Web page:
Weekly Message from Rev. T. J.

Broom with a View

“Can you help me?” I got out of the car and arrived at the front door of my friend’s home and saw the waves—they were little, but they were waves—lapping up and over the threshold of his door. When we walked around, our feet were submerged under the water. We moved things from the floor to the bed and to other parts of the home that were drier. But even after we cleared the water, when we stepped on the rug, it still squished.

I know that we’ve seen rain, but I think the past week had more rainfall in a short amount of time than I had seen here before. Maybe that’s true for a lot of us. And the feeling of powerlessness over something outside of our control can be upsetting, terrifying, and even expensive. We are not alone in history. The fear of nature and its wrath is as old as humans themselves.

One of the oldest stories ever recorded comes to us from Sumerian mythology — The Epic of Gilgamesh. Gilgamesh has many of the elements we see in heroic stories today, like understanding mortality, close camaraderie, trials of strength and cunning, and the quest for immortality. It also has a description of the great flood in which a human leader is chosen by a god to learn that a flood is coming and that the human should build a boat so that the human and the human’s family will be safe. I’m guessing this is starting to sound familiar.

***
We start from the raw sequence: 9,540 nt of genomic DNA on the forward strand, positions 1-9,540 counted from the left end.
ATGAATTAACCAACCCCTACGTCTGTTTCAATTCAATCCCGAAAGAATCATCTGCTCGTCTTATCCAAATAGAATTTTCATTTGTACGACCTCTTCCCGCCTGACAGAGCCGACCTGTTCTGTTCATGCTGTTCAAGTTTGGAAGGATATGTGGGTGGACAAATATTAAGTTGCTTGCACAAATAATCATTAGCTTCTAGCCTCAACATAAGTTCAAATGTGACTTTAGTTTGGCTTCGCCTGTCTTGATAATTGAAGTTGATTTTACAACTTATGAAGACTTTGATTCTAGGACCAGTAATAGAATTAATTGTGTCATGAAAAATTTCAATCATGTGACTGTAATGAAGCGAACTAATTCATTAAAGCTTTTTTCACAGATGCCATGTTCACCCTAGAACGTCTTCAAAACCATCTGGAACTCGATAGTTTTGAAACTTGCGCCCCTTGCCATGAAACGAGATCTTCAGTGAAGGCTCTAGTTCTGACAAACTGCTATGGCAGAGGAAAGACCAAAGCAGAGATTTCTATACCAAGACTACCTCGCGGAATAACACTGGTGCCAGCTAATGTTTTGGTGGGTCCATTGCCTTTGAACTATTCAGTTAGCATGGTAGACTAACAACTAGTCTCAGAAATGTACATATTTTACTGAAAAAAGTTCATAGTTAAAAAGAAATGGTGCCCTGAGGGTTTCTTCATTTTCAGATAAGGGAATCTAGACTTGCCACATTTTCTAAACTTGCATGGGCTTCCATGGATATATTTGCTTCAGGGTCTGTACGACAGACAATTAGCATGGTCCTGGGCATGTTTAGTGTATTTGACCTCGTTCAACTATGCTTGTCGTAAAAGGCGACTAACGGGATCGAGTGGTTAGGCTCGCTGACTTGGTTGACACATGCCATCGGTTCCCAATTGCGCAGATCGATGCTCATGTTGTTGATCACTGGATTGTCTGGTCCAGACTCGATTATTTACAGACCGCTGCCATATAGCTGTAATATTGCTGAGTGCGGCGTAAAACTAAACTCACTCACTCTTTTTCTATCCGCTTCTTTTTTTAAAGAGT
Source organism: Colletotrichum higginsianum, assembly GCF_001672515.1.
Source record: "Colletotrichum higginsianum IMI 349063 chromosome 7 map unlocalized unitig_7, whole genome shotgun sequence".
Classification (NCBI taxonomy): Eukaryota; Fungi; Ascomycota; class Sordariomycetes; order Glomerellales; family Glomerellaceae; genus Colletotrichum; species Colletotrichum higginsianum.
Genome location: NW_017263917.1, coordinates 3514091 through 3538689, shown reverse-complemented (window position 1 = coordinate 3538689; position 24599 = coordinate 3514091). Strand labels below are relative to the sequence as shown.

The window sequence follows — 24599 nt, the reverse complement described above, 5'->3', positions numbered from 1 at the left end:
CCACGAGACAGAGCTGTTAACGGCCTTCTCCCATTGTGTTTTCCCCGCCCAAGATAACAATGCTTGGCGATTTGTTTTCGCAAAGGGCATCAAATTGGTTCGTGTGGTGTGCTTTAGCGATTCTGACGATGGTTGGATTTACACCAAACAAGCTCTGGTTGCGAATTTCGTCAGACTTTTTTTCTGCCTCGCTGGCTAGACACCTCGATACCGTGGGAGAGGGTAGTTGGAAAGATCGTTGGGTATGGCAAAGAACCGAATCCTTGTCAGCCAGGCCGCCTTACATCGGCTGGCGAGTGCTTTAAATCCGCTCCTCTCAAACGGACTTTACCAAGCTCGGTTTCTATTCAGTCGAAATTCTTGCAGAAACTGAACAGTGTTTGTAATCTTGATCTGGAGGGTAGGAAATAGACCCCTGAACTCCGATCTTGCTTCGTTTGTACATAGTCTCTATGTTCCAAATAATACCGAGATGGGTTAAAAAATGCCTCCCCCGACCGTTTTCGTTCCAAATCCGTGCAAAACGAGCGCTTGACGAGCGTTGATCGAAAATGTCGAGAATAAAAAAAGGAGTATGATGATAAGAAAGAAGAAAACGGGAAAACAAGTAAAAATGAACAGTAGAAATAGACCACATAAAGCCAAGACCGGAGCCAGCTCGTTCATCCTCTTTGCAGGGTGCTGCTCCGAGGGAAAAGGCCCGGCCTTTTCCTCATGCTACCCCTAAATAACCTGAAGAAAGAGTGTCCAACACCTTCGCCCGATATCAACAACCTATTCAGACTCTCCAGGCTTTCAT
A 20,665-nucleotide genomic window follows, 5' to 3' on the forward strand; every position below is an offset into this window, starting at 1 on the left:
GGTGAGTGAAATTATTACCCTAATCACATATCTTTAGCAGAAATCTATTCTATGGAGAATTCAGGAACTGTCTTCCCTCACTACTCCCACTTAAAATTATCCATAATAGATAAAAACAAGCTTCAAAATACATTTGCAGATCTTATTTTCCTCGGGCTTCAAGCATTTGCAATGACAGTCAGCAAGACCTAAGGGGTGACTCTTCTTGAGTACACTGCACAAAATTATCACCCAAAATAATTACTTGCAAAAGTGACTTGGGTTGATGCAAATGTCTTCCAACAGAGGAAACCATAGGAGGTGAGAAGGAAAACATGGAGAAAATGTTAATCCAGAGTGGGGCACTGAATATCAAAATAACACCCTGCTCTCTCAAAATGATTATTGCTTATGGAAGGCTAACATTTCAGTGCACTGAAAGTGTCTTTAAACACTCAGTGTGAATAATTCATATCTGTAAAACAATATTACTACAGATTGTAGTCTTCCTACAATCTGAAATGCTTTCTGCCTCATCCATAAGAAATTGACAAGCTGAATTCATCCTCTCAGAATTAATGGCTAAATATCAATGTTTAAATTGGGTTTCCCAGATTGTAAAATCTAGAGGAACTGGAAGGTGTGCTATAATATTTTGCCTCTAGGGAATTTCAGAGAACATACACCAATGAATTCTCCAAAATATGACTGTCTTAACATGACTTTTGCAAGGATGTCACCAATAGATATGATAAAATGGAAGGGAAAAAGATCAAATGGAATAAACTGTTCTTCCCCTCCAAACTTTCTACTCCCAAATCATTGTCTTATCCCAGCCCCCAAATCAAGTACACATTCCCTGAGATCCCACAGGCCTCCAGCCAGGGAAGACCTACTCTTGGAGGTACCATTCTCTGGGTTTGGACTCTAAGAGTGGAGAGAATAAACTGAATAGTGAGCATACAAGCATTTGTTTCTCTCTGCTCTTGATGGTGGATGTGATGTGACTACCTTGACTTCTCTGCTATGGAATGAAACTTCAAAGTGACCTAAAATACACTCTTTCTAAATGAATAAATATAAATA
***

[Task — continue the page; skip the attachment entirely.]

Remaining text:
Stories about nature repeat and repeat through time. Our myths and faiths hold tales of ways that humans survived through these trials. And these stories help some of us when we face seemingly insurmountable odds. These stories also tell us something about the power of ideas to survive generations, millennia even. Even today, contemporary stories still feature tales about a select few surviving annihilation of the human race who then have to rebuild it. I can just scroll through any online viewing platform to see television shows and movies all about the select few who make it through something that seems to get everyone else.

I realize that sweeping a few inches of water across a concrete floor with a straw broom and wringing out old beach towels until your hands are sore might not evoke the struggle of humanity to survive (as difficult as it was). But as we were sweeping and wringing I was wondering what else was going on for my friend. In the morning he’d gotten news that a person close to him had tried to end their life. The flood of emotions must have been powerful, maybe overwhelming in some ways.

See, for me, flood stories aren’t about water—they are about the floods in us and the voices that tell us how to survive. These voices make the epics of our own lives. They ask us how we are using our voice. They ask us what we will do with a second chance. And they ask us how we will answer the question, “Can you help me?” I hope you bring a broom.

And may it ever be so.

Rev. T. J.
minister@unitariansofhi.org

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